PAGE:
As for trolling and astroturfing, SCO will have to accept that it is not acceptable on Groklaw. If they wish to identify themselves as SCO employees openly and then present their views, that is acceptable. They have never done that that I am aware of. We did have a flood of anonymous and very obvious astroturfers show up some time back, but they gave up after a while. No one attacked them, but they did laugh and parody them.
I would like to point out that SCO has announced that their new website will allow no comments. Mr. Stowell has said that they would be flooded by contrary views if they allowed commenting. So what they will be offering will be * their* view. They call their site www.proSCO.net, for heaven's sake. The name alone fairly screams "One-Sided". And yet I would remind SCO that their CEO just said that a site that covers a legal issue should present both sides. From that standpoint, Groklaw is miles more fair than they say they plan to be.
And there is something else I'd like to explain. When Groklaw started, it had as one of its purposes to present truth in response to FUD. By our stated purpose, we are not trying to be the New York Times. We are trying to let the world know our side of the story, just as SCO now says they will be telling theirs. Frankly, I think we already heard their side in a blizzard of press releases and articles in the mainstream media, which at the beginning told their side of the story only. We have attempted to provide the media with information that we hope will be useful to them, so they have access to the rest of the story. In that, we have had a measure of success. If there is one thing SCO doesn't need help with, it's PR and telling their side of the story. Their problem, in my view, is that at some point you need substance to back up the PR.
I would remind the media that in its most recent letter to the judge in the Red Hat v. SCO case, Red Hat's attorney wrote the following, and it is a sentiment we have seen expressed in the IBM case too:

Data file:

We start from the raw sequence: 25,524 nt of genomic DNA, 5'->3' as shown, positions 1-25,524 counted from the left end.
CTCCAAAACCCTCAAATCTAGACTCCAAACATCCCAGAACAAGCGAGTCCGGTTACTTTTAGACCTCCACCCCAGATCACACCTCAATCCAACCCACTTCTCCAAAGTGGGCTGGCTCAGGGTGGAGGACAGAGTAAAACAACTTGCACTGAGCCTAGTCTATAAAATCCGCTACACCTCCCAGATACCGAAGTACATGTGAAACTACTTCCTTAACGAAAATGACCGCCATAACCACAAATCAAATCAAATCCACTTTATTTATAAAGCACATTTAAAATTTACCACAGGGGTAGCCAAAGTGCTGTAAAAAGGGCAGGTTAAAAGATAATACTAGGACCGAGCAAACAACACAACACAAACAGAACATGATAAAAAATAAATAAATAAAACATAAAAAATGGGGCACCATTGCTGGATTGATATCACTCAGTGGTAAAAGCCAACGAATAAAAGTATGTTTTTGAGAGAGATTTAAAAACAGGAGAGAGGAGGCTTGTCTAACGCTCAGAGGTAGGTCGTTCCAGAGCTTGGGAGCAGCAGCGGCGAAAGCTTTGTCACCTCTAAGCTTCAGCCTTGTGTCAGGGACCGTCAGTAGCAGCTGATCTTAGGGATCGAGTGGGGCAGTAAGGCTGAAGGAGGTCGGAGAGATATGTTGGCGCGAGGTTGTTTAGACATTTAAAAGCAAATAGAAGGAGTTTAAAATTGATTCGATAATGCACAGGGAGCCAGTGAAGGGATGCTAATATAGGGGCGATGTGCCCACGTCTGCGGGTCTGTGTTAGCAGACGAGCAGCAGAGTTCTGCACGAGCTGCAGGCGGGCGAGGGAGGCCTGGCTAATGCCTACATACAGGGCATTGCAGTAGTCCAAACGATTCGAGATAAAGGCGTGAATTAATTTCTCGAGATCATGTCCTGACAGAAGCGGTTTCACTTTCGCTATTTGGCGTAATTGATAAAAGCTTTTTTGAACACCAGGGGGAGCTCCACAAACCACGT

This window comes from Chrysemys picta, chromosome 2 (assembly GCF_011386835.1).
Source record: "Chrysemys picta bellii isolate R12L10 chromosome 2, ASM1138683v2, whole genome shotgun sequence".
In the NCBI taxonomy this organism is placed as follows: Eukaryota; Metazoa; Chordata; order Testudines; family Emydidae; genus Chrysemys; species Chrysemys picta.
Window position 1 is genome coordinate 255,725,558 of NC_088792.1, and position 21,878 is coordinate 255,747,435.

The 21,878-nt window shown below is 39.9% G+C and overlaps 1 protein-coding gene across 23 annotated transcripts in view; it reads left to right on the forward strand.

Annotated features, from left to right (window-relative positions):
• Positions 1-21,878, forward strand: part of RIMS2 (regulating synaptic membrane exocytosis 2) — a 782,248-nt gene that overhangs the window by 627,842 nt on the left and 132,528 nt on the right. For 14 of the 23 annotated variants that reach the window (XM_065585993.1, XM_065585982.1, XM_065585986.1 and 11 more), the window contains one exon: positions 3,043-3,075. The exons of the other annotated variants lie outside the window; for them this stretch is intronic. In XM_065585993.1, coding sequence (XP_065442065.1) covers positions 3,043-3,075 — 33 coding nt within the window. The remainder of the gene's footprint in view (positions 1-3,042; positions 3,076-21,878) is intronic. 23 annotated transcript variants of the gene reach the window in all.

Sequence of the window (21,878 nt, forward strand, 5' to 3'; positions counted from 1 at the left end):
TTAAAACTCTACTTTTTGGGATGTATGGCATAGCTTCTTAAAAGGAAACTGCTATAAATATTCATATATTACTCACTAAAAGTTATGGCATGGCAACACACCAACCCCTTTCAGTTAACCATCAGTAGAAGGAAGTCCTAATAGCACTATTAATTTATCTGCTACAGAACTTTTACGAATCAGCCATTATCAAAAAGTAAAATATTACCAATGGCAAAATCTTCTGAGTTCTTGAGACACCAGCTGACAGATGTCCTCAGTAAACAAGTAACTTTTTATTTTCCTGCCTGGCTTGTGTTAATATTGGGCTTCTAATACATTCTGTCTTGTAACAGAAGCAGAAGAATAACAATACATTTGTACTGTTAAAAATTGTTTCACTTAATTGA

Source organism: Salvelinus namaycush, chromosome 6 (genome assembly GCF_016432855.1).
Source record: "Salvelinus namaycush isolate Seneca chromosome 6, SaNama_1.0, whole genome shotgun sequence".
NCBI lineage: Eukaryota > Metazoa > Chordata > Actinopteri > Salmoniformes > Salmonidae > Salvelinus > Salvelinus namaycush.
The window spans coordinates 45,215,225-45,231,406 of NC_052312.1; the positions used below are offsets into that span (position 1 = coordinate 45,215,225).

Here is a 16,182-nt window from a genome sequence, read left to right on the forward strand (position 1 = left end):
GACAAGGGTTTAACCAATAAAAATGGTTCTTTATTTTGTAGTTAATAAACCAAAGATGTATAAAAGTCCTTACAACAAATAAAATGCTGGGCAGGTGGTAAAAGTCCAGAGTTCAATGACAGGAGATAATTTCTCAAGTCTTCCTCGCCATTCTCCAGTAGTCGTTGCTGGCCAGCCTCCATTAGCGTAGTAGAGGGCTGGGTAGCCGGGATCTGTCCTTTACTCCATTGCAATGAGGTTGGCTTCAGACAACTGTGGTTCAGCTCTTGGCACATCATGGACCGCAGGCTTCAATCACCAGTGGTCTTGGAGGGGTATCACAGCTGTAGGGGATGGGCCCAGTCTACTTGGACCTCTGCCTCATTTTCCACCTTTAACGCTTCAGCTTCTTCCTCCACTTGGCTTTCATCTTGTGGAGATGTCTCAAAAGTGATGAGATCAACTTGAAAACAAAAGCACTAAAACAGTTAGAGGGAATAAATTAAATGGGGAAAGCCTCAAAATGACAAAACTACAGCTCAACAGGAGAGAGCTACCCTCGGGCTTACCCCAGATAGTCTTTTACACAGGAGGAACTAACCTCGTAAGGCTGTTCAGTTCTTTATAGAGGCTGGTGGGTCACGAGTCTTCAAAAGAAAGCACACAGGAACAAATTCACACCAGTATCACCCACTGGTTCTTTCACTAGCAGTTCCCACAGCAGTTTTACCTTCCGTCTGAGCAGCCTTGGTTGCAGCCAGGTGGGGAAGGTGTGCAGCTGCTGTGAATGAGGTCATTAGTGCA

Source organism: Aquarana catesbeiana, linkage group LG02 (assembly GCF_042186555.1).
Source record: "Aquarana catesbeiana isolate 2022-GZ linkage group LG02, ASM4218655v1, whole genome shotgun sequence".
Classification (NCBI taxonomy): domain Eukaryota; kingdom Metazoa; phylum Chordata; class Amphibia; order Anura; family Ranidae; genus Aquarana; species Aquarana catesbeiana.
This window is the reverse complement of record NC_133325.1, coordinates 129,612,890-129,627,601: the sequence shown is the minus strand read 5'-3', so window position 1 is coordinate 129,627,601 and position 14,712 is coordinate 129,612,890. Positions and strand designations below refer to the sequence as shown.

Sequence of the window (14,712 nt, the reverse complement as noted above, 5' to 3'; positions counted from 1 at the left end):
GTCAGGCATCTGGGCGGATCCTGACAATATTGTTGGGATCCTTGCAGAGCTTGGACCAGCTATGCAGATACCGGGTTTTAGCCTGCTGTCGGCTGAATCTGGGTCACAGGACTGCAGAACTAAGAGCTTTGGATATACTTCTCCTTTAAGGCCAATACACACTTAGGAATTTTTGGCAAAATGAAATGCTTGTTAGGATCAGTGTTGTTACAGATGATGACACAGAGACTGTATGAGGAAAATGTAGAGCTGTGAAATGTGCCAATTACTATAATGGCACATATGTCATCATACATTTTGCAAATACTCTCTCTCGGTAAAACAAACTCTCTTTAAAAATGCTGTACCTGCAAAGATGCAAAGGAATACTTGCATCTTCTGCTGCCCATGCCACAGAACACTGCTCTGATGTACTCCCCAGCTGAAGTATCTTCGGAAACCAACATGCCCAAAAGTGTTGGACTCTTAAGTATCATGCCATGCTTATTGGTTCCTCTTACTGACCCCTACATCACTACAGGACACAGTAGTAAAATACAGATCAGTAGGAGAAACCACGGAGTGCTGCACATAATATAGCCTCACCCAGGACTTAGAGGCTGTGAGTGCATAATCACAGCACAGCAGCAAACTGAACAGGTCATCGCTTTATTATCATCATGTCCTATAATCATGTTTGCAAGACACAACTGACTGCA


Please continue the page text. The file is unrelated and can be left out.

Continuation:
"As demonstrated by IBM at the September 15, 2004 hearing, SCO continues to make inconsistent statements to this Court and to other courts, taking whatever position suits its purpose at the time."
If they are accused of that in a court of law, what might they do with you? I would appreciate you contacting me when SCO starts spinning its stories to you. It's the only fair thing to do. And to those of you who thought I was imagining things when I said I thought SCO was astroturfing, here you are. Straight from the horse's mouth.
I didn't just fall off a turnip truck, you know.
Bob Mims has a story about all this too. And it includes two quotations you don't want to miss. First, Blake Stowell:
"'We've had a lot of stakeholders, investors, partners, customers and developers who want access to [legal filings],' company spokesman Blake Stowell said. 'But they have also told us they want to do that without having to go to Groklaw, that they prefer not to have to endure all the negative comments.'"
Isn't that funny? It doesn't pass the snort test. As if developers don't know how to bookmark the Legal Docs page, which has no commentary or comments, just the legal documents themselves, or one of the Timeline pages, which have the legal documents in strictly chronological order, without commentary at all. And I believe even SCO investors know how to just not read comments. The other quotation is from Linus:
"'Groklaw does nothing but shine the light on what SCO is doing,' Torvalds said. '[SCO] are like cockroaches scurrying about in a panic saying, "we'll need the anti-light."'"
I think the article is well worth a visit over to the Salt Lake Tribune for a complete read. Enjoy.